<Dec 3, 2021 10:12:34 AM GMT> 
<Warning> <JDBC> <BEA-001153> <Forcibly releasing inactive connection "weblogic.jdbc.wrapper.PoolConnection_oracle_jdbc_driver_xxCConnection@xxx" back into the connection pool "xxxxxxxx-xxx", currently reserved by: java.lang.Exception
at weblogic.jdbc.common.internal.ConnectionEnv.setup(ConnectionEnv.java:325)
at weblogic.common.resourcepool.ResourcePoolImpl.reserveResource(ResourcePoolImpl.java:363)
at weblogic.common.resourcepool.ResourcePoolImpl.reserveResource(ResourcePoolImpl.java:329)
at weblogic.jdbc.common.internal.ConnectionPool.reserve(ConnectionPool.java:417)
at weblogic.jdbc.common.internal.ConnectionPool.reserve(ConnectionPool.java:324)
at weblogic.jdbc.common.internal.MultiPool.searchLoadBalance(MultiPool.java:312)
at weblogic.jdbc.common.internal.MultiPool.findPool(MultiPool.java:180)
at weblogic.jdbc.common.internal.ConnectionPoolManager.reserve(ConnectionPoolManager.java:89)
at weblogic.jdbc.common.internal.RmiDataSource.getPoolConnection(RmiDataSource.java:350)
at weblogic.jdbc.common.internal.RmiDataSource.getConnection(RmiDataSource.java:369)
at oracle.jbo.server.DBTransactionImpl.establishNewConnection(DBTransactionImpl.java:990)
.....
..........

Later I collected JDBC Diagnostic Dumps via admin console to detect and further troubleshoot this JDBC Connection Leak.

Dumping Resource Pool:cgDataSource
Resource Pool:cgDataSource:dumpPool Current Capacity = 4
Resource Pool:cgDataSource:dumpPool dumping available resources, #entries = 0
Resource Pool:cgDataSource:dumpPool dumping reserved resources, #entries = 4
Resource Pool:cgDataSource:dumpPool reserved[0] = autoCommit=true, enabled=true, isXA=true, isJTS=false, vendorID=11, connUsed=true, doInit=false, 'null', destroyed=false, poolname=cgDataSource, appname=null, moduleName=null, connectTime=4941, dirtyIsolationLevel=false, initialIsolationLevel=2, infected=false, lastSuccessfulConnectionUse=1344715611974, secondsToTrustAnIdlePoolConnection=10, currentUser=java.lang.Exception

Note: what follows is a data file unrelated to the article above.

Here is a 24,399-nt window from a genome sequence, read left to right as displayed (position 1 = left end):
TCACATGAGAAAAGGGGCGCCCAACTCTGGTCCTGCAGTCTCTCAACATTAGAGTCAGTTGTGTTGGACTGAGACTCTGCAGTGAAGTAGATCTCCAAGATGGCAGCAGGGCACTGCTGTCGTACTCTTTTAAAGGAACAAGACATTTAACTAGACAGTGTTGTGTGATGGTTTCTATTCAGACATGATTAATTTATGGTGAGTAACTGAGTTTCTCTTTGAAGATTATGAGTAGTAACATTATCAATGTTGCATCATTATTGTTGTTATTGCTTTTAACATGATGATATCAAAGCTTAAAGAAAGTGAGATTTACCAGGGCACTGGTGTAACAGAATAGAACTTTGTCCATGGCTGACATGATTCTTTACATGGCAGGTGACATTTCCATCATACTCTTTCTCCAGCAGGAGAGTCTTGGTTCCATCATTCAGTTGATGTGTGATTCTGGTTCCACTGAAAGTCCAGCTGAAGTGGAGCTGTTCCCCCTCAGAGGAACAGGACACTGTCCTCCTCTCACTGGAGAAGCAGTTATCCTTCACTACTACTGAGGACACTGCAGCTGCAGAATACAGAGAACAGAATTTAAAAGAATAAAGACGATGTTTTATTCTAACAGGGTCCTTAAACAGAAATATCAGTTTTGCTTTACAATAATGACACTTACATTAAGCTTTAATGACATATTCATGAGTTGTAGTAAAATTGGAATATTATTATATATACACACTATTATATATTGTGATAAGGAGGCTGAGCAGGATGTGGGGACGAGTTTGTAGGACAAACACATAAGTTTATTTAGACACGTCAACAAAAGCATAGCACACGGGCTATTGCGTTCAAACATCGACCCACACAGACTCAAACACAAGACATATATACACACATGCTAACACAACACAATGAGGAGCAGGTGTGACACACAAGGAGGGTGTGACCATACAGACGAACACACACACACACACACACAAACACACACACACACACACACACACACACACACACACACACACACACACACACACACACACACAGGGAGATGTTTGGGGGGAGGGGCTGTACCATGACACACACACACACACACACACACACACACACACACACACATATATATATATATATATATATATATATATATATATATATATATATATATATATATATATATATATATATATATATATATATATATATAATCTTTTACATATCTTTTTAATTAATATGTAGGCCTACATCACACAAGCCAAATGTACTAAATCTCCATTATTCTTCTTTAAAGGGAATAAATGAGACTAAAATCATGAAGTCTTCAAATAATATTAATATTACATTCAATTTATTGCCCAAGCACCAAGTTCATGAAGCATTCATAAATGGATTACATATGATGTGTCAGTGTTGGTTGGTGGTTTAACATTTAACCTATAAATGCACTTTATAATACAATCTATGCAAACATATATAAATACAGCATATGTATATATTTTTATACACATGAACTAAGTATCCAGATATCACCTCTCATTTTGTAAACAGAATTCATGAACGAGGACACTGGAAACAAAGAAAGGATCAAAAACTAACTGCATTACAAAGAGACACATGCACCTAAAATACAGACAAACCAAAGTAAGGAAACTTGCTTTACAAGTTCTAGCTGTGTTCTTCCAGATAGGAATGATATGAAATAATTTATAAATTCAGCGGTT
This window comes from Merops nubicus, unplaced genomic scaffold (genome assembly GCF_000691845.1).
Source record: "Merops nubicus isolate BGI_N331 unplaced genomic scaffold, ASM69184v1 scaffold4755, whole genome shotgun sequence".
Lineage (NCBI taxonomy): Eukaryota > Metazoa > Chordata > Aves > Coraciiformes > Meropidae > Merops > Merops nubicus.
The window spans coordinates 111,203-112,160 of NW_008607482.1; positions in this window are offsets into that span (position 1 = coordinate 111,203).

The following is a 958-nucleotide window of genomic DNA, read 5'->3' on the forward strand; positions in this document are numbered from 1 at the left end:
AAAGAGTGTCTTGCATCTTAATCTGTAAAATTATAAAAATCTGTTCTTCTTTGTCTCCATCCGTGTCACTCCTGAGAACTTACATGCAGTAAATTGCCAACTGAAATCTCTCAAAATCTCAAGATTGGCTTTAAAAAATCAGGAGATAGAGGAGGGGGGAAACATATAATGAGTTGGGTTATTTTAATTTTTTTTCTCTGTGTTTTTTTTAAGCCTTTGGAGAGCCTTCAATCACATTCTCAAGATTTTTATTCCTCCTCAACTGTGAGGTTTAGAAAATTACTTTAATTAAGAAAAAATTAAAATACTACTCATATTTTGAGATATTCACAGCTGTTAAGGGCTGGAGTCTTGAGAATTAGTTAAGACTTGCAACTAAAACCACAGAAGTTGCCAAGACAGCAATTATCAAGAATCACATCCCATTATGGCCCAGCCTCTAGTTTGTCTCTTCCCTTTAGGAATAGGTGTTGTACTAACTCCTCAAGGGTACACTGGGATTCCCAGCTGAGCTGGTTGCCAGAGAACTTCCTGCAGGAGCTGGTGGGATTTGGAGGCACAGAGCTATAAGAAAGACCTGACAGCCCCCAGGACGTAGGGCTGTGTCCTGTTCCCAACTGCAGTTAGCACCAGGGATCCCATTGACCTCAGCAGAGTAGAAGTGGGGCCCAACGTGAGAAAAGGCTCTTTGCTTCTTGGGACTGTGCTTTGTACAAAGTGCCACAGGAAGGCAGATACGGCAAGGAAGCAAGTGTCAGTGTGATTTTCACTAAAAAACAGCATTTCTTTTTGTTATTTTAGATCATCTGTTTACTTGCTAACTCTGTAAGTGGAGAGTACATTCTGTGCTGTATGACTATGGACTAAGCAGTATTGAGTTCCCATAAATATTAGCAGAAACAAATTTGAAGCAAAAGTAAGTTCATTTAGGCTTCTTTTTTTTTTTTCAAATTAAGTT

at weblogic.jdbc.common.internal.ConnectionEnv.setup(ConnectionEnv.java:308)
  at weblogic.common.resourcepool.ResourcePoolImpl.reserveResource(ResourcePoolImpl.java:314)
  at weblogic.common.resourcepool.ResourcePoolImpl.reserveResource(ResourcePoolImpl.java:292)
  at weblogic.jdbc.common.internal.ConnectionPool.reserve(ConnectionPool.java:425)
  at weblogic.jdbc.common.internal.ConnectionPool.reserve(ConnectionPool.java:316)
  at weblogic.jdbc.common.internal.ConnectionPoolManager.reserve(ConnectionPoolManager.java:93)
  at weblogic.jdbc.common.internal.ConnectionPoolManager.reserve(ConnectionPoolManager.java:61)
  at weblogic.jdbc.jta.DataSource.getXAConnectionFromPool(DataSource.java:1473)
  at weblogic.jdbc.jta.DataSource.refreshXAConnAndEnlist(DataSource.java:1302)
  at weblogic.jdbc.jta.DataSource.getConnection(DataSource.java:425)
  at weblogic.jdbc.jta.DataSource.connect(DataSource.java:382)
  at weblogic.jdbc.common.internal.RmiDataSource.getConnection(RmiDataSource.java:338)
  at troubleshooting.servlets.JdbcConnections.service(JdbcConnections.java:97)
  at javax.servlet.http.HttpServlet.service(HttpServlet.java:820)
  at weblogic.servlet.internal.StubSecurityHelper$ServletServiceAction.run(StubSecurityHelper.java:227)
......
.........
at weblogic.jdbc.common.internal.RmiDataSource.getConnection(RmiDataSource.java:338)